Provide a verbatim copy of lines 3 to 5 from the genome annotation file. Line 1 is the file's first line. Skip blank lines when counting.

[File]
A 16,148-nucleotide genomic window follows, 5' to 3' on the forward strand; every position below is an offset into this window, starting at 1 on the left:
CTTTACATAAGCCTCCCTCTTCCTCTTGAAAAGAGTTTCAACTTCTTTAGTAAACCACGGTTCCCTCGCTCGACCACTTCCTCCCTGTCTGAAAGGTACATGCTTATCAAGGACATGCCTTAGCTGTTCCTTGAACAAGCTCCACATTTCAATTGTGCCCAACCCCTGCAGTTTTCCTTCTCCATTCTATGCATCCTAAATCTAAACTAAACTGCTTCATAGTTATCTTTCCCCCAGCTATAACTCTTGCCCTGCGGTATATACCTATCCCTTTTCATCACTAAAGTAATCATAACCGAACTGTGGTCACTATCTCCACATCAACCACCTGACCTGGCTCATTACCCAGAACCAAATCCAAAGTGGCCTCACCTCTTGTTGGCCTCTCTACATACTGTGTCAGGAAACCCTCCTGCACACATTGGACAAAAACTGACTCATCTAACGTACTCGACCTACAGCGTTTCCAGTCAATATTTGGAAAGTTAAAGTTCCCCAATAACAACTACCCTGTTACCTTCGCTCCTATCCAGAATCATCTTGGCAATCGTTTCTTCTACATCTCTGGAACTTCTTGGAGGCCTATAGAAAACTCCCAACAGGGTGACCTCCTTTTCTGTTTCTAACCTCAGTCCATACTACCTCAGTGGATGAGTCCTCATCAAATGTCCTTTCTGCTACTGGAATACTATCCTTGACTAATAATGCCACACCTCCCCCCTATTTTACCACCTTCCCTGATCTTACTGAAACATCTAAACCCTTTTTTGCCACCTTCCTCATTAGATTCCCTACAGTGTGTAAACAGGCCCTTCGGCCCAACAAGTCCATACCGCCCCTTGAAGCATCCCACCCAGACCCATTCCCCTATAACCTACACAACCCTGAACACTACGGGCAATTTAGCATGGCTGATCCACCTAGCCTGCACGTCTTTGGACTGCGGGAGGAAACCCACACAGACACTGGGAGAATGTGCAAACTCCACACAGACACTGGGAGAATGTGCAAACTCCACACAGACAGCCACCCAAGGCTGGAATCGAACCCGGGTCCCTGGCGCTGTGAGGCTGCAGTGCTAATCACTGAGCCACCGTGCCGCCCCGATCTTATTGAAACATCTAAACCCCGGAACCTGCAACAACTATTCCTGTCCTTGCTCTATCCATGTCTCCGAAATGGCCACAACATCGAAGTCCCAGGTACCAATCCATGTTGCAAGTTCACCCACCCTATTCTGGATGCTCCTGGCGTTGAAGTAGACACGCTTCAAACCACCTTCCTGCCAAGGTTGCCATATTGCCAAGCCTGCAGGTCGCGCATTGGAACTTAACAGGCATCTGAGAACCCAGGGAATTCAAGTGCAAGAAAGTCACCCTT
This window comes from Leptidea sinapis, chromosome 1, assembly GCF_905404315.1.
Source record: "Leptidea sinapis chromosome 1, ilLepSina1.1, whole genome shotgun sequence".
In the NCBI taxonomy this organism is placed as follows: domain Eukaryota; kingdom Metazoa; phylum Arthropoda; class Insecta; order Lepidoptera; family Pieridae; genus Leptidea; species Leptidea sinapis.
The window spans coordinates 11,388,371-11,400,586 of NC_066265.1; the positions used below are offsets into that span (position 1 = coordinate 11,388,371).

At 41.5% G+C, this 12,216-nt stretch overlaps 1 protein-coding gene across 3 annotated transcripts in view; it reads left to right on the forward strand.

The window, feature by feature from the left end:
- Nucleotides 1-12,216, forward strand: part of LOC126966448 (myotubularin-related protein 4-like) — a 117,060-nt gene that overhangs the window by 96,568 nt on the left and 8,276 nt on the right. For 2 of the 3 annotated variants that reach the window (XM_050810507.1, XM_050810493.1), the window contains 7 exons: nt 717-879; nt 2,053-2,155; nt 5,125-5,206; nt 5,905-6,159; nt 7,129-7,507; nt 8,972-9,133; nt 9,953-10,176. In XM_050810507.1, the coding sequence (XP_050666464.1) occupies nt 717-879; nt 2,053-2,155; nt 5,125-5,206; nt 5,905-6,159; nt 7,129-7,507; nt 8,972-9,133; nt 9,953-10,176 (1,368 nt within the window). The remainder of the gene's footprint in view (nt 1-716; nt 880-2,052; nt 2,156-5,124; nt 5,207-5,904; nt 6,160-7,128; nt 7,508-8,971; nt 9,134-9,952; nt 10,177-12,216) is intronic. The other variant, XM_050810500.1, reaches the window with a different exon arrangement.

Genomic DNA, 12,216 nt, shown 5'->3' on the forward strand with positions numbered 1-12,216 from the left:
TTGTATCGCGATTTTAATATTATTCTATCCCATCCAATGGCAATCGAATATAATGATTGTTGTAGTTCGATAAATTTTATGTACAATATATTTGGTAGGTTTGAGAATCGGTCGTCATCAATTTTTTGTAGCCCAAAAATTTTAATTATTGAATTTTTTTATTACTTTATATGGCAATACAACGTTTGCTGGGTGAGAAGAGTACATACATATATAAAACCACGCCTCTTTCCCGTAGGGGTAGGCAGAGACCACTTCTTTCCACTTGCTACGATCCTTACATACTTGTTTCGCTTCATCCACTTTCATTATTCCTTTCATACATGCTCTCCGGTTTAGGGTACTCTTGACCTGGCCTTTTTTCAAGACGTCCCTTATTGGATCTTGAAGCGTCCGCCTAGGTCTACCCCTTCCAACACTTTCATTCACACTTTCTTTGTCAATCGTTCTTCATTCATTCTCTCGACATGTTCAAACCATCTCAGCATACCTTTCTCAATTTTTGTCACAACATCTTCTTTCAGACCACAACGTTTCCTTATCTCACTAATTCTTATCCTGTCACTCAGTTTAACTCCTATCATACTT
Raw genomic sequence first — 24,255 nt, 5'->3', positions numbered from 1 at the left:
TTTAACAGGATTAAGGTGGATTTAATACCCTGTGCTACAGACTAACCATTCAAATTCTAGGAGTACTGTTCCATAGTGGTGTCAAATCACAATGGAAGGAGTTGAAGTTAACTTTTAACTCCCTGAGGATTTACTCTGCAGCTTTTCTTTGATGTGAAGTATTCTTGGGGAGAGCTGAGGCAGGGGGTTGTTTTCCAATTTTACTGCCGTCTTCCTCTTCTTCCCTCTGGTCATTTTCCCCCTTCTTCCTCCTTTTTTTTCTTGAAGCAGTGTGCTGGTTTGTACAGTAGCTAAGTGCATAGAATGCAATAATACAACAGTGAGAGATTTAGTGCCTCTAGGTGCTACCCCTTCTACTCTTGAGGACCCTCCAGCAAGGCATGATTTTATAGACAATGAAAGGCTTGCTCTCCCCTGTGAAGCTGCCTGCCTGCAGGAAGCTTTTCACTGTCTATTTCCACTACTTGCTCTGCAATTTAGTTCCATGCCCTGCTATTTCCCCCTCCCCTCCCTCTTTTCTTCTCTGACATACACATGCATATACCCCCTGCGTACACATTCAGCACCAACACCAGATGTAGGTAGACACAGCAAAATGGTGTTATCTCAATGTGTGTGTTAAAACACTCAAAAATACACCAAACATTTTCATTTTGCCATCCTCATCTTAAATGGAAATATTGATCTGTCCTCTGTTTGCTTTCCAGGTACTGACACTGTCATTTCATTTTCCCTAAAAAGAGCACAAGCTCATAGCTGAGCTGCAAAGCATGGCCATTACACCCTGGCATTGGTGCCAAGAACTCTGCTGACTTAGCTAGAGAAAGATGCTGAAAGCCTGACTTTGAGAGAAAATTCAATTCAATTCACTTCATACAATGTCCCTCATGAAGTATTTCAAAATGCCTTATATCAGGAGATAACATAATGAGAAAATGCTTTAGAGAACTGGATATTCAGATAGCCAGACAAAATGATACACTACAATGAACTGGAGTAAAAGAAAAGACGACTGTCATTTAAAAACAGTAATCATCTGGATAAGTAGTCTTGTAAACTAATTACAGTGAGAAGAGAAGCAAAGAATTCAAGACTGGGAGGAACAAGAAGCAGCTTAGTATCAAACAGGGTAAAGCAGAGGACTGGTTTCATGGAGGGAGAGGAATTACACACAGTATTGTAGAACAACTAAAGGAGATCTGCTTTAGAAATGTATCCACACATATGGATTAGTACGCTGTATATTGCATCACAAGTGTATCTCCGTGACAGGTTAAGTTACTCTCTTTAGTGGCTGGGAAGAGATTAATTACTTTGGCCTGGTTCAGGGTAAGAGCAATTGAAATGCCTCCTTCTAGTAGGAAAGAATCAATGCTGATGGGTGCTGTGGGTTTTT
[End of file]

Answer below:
This window comes from Leptidea sinapis, chromosome 1, assembly GCF_905404315.1.
Source record: "Leptidea sinapis chromosome 1, ilLepSina1.1, whole genome shotgun sequence".
In the NCBI taxonomy this organism is placed as follows: domain Eukaryota; kingdom Metazoa; phylum Arthropoda; class Insecta; order Lepidoptera; family Pieridae; genus Leptidea; species Leptidea sinapis.